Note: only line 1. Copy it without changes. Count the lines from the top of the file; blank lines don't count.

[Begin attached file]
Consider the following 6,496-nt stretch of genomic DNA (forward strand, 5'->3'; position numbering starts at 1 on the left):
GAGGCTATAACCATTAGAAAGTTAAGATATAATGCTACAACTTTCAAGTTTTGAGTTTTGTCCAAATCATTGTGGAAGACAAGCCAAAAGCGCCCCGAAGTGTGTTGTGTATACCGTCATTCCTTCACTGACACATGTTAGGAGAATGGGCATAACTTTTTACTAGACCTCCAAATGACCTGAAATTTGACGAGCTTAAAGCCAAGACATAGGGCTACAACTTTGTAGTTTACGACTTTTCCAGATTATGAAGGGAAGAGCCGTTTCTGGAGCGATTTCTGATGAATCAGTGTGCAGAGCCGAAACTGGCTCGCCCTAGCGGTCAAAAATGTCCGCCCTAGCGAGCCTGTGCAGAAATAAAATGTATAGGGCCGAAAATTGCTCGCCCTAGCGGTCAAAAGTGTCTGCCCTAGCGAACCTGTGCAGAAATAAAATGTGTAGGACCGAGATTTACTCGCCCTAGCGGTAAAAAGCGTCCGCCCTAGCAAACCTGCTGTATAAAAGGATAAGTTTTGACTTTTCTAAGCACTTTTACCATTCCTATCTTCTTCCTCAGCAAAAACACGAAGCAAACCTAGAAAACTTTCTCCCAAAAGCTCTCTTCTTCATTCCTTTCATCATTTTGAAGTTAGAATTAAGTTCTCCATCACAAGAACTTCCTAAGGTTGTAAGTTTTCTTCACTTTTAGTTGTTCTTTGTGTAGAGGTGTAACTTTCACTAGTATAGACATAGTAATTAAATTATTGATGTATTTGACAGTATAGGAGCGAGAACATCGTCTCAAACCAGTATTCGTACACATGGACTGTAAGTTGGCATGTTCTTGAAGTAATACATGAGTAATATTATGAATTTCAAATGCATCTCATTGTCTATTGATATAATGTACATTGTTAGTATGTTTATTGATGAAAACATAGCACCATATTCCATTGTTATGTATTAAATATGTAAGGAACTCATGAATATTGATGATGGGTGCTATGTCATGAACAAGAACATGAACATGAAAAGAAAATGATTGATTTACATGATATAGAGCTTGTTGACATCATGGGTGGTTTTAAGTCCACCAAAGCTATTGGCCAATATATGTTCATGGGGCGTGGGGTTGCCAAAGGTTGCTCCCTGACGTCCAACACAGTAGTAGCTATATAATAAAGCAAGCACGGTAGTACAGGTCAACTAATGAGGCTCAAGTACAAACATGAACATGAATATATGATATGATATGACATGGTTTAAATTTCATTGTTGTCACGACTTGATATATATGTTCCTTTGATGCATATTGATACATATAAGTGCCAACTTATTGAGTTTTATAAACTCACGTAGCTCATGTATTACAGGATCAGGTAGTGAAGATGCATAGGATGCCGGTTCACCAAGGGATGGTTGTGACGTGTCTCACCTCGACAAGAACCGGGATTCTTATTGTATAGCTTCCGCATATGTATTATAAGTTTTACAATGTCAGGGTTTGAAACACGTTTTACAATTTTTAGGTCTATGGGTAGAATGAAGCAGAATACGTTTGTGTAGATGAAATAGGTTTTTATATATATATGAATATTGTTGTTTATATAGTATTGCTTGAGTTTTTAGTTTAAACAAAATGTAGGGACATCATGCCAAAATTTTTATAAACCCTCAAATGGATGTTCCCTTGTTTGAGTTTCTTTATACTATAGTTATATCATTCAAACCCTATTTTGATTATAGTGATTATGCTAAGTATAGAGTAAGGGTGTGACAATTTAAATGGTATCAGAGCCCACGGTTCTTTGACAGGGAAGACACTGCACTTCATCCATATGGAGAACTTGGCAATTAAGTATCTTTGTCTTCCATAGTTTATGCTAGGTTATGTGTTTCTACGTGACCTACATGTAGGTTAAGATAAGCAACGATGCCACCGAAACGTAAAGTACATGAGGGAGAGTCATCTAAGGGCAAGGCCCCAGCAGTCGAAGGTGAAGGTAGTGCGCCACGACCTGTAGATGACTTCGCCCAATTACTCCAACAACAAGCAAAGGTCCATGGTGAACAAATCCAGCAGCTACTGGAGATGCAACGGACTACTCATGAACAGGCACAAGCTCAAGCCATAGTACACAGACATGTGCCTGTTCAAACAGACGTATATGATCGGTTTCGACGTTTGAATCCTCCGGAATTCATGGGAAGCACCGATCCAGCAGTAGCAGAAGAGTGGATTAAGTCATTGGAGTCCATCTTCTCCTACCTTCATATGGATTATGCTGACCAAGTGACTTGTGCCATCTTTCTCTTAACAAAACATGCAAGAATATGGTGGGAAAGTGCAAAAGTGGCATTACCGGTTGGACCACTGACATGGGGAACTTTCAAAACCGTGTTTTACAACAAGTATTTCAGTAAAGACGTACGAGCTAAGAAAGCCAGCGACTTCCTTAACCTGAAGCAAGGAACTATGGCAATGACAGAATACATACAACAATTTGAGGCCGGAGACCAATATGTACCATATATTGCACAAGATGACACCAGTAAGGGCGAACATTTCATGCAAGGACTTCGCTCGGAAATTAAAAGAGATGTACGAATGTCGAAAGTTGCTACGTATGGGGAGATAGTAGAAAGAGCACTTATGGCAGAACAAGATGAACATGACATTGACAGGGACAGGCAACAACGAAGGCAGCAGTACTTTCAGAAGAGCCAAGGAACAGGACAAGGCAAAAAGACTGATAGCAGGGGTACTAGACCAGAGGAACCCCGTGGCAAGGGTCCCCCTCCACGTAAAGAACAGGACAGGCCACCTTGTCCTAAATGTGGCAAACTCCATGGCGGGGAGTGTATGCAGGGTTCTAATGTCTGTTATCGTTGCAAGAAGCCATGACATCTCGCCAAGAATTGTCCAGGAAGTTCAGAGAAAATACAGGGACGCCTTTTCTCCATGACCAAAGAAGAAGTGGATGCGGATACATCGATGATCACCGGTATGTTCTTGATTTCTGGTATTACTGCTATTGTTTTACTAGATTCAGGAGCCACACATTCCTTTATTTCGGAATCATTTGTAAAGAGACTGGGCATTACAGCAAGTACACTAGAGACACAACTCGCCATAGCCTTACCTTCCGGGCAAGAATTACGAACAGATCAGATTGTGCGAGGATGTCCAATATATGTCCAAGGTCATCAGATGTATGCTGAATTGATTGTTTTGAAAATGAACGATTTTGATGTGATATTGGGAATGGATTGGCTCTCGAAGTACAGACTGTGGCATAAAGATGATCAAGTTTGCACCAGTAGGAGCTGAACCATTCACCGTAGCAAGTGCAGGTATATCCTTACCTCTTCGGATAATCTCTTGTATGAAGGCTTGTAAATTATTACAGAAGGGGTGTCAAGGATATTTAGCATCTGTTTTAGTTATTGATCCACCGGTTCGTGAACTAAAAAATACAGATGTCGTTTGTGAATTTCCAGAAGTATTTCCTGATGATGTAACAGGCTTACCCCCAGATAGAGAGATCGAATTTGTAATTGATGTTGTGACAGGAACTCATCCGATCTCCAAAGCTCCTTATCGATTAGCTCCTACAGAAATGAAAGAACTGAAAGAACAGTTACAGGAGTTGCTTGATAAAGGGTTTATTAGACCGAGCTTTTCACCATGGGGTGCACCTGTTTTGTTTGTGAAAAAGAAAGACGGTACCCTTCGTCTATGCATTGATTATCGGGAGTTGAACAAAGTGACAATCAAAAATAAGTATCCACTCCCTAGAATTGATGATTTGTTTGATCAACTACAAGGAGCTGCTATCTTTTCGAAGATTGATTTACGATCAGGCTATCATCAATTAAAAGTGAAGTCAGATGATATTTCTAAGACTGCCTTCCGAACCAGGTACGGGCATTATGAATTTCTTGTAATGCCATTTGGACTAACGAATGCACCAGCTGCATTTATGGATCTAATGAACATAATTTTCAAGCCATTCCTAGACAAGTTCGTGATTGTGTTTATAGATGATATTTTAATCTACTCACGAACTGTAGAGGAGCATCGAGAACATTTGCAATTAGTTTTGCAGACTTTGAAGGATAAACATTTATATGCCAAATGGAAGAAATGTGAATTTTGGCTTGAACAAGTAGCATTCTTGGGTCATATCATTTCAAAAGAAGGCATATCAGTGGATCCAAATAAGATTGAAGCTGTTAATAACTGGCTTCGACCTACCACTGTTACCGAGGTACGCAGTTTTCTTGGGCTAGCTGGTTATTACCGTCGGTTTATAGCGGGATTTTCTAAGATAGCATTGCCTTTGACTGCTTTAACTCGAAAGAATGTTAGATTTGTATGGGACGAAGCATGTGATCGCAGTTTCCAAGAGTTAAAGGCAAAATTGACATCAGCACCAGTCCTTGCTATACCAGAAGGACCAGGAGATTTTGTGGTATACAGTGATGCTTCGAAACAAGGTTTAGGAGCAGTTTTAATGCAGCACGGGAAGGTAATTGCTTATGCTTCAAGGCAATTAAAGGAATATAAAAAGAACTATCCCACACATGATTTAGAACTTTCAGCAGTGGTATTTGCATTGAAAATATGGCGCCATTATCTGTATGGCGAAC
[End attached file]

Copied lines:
Consider the following 6,496-nt stretch of genomic DNA (forward strand, 5'->3'; position numbering starts at 1 on the left):